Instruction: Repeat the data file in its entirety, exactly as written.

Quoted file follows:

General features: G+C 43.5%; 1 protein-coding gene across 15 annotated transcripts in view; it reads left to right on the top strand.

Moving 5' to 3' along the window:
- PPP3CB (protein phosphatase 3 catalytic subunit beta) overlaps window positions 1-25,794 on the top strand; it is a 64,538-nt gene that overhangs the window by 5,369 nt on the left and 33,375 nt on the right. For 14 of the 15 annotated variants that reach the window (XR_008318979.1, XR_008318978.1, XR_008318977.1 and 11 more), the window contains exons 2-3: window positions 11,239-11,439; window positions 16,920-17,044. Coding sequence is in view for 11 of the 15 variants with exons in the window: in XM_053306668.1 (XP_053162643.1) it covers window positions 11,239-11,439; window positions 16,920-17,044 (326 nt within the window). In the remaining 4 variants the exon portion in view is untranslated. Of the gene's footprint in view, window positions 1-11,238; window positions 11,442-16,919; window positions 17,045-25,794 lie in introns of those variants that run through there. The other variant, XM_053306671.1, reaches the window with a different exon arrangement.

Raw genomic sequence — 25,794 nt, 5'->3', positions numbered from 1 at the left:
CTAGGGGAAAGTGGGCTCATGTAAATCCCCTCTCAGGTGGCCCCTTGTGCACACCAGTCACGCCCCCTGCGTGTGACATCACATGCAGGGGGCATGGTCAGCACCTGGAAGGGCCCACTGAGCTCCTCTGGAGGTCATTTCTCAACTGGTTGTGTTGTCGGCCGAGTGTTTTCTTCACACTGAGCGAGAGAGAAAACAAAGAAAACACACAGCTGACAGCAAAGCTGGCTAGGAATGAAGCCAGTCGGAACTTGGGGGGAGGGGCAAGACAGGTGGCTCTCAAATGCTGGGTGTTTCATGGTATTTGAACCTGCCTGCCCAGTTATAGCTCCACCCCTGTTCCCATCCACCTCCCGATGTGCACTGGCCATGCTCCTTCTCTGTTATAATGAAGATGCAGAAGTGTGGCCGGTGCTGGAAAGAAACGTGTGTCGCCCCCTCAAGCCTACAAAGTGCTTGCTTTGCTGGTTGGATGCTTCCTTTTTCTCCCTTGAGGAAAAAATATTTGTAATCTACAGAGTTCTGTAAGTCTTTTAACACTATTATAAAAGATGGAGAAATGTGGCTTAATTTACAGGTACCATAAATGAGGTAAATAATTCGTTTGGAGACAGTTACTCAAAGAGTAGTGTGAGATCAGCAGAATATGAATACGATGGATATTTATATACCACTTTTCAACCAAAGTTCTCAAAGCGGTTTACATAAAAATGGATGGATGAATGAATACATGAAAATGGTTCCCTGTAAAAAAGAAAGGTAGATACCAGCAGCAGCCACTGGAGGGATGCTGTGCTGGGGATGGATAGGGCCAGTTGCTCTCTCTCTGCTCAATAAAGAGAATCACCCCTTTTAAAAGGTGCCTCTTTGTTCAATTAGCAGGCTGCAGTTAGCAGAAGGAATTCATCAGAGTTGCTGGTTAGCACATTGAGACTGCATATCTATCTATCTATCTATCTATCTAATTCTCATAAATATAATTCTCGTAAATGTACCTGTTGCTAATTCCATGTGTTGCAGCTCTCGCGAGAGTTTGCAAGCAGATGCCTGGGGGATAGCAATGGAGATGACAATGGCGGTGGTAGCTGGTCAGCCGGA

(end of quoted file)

General features: G+C 43.5%; 1 protein-coding gene across 15 annotated transcripts in view; it reads left to right on the top strand.

Moving 5' to 3' along the window:
- PPP3CB (protein phosphatase 3 catalytic subunit beta) overlaps window positions 1-25,794 on the top strand; it is a 64,538-nt gene that overhangs the window by 5,369 nt on the left and 33,375 nt on the right. For 14 of the 15 annotated variants that reach the window (XR_008318979.1, XR_008318978.1, XR_008318977.1 and 11 more), the window contains exons 2-3: window positions 11,239-11,439; window positions 16,920-17,044. Coding sequence is in view for 11 of the 15 variants with exons in the window: in XM_053306668.1 (XP_053162643.1) it covers window positions 11,239-11,439; window positions 16,920-17,044 (326 nt within the window). In the remaining 4 variants the exon portion in view is untranslated. Of the gene's footprint in view, window positions 1-11,238; window positions 11,442-16,919; window positions 17,045-25,794 lie in introns of those variants that run through there. The other variant, XM_053306671.1, reaches the window with a different exon arrangement.

Raw genomic sequence — 25,794 nt, 5'->3', positions numbered from 1 at the left:
CTAGGGGAAAGTGGGCTCATGTAAATCCCCTCTCAGGTGGCCCCTTGTGCACACCAGTCACGCCCCCTGCGTGTGACATCACATGCAGGGGGCATGGTCAGCACCTGGAAGGGCCCACTGAGCTCCTCTGGAGGTCATTTCTCAACTGGTTGTGTTGTCGGCCGAGTGTTTTCTTCACACTGAGCGAGAGAGAAAACAAAGAAAACACACAGCTGACAGCAAAGCTGGCTAGGAATGAAGCCAGTCGGAACTTGGGGGGAGGGGCAAGACAGGTGGCTCTCAAATGCTGGGTGTTTCATGGTATTTGAACCTGCCTGCCCAGTTATAGCTCCACCCCTGTTCCCATCCACCTCCCGATGTGCACTGGCCATGCTCCTTCTCTGTTATAATGAAGATGCAGAAGTGTGGCCGGTGCTGGAAAGAAACGTGTGTCGCCCCCTCAAGCCTACAAAGTGCTTGCTTTGCTGGTTGGATGCTTCCTTTTTCTCCCTTGAGGAAAAAATATTTGTAATCTACAGAGTTCTGTAAGTCTTTTAACACTATTATAAAAGATGGAGAAATGTGGCTTAATTTACAGGTACCATAAATGAGGTAAATAATTCGTTTGGAGACAGTTACTCAAAGAGTAGTGTGAGATCAGCAGAATATGAATACGATGGATATTTATATACCACTTTTCAACCAAAGTTCTCAAAGCGGTTTACATAAAAATGGATGGATGAATGAATACATGAAAATGGTTCCCTGTAAAAAAGAAAGGTAGATACCAGCAGCAGCCACTGGAGGGATGCTGTGCTGGGGATGGATAGGGCCAGTTGCTCTCTCTCTGCTCAATAAAGAGAATCACCCCTTTTAAAAGGTGCCTCTTTGTTCAATTAGCAGGCTGCAGTTAGCAGAAGGAATTCATCAGAGTTGCTGGTTAGCACATTGAGACTGCATATCTATCTATCTATCTATCTATCTAATTCTCATAAATATAATTCTCGTAAATGTACCTGTTGCTAATTCCATGTGTTGCAGCTCTCGCGAGAGTTTGCAAGCAGATGCCTGGGGGATAGCAATGGAGATGACAATGGCGGTGGTAGCTGGTCAGCCGGA